While Sophia’s repartee can be entertaining, she’s easily thrown off topic and her replies, based on open-source software, sometimes miss the mark.

Hanson and other members of his team, like chief scientist Ben Goertzel, have set their sights on a time when the computer chips, processing capacity and other technologies needed for artificial general intelligence could enable Sophia and other robots to fill a variety of uses, such as helping with therapy for autistic children, caring for seniors or providing customer services.

As for tackling challenging world problems, that’s a ways off, Hanson acknowledges.

“There’s a certain expression of genius to be able to get up and cross the room and pour yourself a cup of coffee, and robots and AI have not achieved that level of intelligence reliably,” Hanson said.

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Chinese Demand Drives Construction Boom in Cambodia

The value of construction projects in Cambodia rose more than 22 percent to $6.4 billion in 2017 from the previous year, according to official figures released Tuesday that showed the impact of a boom driven by Chinese investors.

The Ministry of Land Management, Urban Planning and Construction said it approved a total of 3,052 projects, covering more than 10 million square meters (108 million square feet) last year.

The ministry did not give a breakdown by residential and commercial projects, nor did it give the nationality of the developers.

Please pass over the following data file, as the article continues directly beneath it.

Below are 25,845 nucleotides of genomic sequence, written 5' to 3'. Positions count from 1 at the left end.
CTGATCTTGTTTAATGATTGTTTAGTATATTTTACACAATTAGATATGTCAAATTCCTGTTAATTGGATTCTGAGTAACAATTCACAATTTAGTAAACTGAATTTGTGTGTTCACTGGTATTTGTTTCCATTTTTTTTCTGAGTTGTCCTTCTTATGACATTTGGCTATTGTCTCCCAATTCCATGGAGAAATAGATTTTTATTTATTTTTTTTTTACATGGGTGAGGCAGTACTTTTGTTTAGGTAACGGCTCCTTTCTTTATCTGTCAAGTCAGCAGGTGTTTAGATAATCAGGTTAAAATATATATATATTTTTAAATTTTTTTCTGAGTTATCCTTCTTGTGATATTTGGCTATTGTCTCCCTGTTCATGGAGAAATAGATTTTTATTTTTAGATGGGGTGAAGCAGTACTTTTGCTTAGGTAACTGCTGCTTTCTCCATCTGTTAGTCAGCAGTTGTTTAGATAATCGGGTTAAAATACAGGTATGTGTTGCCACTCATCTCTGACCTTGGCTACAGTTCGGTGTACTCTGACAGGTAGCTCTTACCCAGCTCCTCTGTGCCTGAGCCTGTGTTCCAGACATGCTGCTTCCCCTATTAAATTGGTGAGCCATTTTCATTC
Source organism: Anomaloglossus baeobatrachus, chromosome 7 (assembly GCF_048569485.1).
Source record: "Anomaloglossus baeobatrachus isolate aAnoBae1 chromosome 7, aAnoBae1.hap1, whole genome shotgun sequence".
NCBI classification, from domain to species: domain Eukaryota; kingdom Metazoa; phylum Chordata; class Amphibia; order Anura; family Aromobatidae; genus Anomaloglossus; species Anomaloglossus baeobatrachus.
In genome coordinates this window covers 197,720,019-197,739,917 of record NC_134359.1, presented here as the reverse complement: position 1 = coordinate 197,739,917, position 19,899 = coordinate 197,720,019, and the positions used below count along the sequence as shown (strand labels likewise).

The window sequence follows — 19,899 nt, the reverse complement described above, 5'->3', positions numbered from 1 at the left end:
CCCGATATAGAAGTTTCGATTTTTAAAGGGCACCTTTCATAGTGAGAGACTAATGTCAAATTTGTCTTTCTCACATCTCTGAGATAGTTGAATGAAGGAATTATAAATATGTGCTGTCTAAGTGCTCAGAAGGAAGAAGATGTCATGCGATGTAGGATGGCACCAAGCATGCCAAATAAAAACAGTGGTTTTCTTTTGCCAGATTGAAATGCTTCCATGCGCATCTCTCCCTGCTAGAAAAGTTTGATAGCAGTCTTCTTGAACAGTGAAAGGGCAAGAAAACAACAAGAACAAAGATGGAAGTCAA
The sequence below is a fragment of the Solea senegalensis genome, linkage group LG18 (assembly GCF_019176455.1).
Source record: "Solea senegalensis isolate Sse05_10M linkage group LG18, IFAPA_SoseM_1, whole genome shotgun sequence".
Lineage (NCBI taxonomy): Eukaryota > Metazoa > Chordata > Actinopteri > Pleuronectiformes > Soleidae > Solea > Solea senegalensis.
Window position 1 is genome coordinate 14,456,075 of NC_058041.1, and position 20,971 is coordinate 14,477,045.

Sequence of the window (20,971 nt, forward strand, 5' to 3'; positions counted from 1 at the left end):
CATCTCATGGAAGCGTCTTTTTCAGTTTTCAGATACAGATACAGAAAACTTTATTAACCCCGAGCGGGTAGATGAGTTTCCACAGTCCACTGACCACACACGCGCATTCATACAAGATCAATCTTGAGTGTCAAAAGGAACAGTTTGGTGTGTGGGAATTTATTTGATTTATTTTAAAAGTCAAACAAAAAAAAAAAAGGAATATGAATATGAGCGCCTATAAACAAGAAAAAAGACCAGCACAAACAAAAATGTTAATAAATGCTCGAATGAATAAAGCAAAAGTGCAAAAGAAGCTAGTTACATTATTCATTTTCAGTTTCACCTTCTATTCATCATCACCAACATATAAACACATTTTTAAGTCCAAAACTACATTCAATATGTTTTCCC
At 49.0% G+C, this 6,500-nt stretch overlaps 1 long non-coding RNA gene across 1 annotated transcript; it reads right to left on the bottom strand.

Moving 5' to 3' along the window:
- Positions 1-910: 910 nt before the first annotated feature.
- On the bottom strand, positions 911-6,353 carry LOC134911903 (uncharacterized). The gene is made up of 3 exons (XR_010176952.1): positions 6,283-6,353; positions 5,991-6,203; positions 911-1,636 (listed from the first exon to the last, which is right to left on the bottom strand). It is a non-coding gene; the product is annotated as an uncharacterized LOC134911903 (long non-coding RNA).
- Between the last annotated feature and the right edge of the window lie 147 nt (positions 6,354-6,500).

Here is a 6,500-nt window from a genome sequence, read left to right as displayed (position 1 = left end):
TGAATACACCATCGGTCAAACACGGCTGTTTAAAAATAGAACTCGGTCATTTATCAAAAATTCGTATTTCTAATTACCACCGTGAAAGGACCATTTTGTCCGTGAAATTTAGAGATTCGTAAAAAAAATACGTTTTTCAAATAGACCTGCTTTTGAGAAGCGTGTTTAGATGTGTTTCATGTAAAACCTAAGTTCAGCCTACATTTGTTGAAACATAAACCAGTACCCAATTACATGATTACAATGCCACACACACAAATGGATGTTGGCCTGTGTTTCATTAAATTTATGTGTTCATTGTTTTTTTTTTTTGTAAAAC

But the high level of Chinese investment is evident from the skyscrapers that have shot up with apartments and condominiums in Phnom Penh, and the hotels and casinos being built to serve Chinese buyers in the resort city of Sihanoukville.

Many of the apartments and condominiums were being built for Chinese investors, said Chrek Soknim, CEO of real estate firm Century21 Mekong.

“People who buy these properties don’t live here, they buy as investments,” he told Reuters.

China is by far the biggest foreign investor in Cambodia — accounting for some 30 percent of recorded investment in 2016, according to official figures.

China’s Prince Real Estate and Yue Tai Group were both scheduled to launch major projects in 2018, said Tom O’Sullivan, CEO of realestate.com.kh. But he added there was a growing market for local buyers too, with condominium sales in the $22,000 to $90,000 range.

“The reality is that Phnom Penh needs more homes to cater for the middle-income earner,” he said.

Political turbulence last year had little impact on investment, property specialists said. Cambodia’s main opposition party was banned after the arrest of its leader, Kem Sokha, on treason charges he says were politically motivated to eliminate him from an election in 2018.

Despite criticism from Western donors of Prime Minister Hun Sen’s government for its moves against the opposition, China has stood beside Cambodia. Chinese Prime Minister Li Peng signed a raft of new aid and investment deals in Phnom Penh last week.

“Chinese investors are not concerned about the upcoming election,” O’Sullivan said.

There has been little open opposition to the growing Chinese presence in Cambodia.

But in a rare sign of friction, Cambodian police arrested 74 Chinese nationals who had been working on a condominium project in Phnom Penh. Uk Heisela, chief of investigation at the immigration department, said they were suspected of working without permits and staying illegally.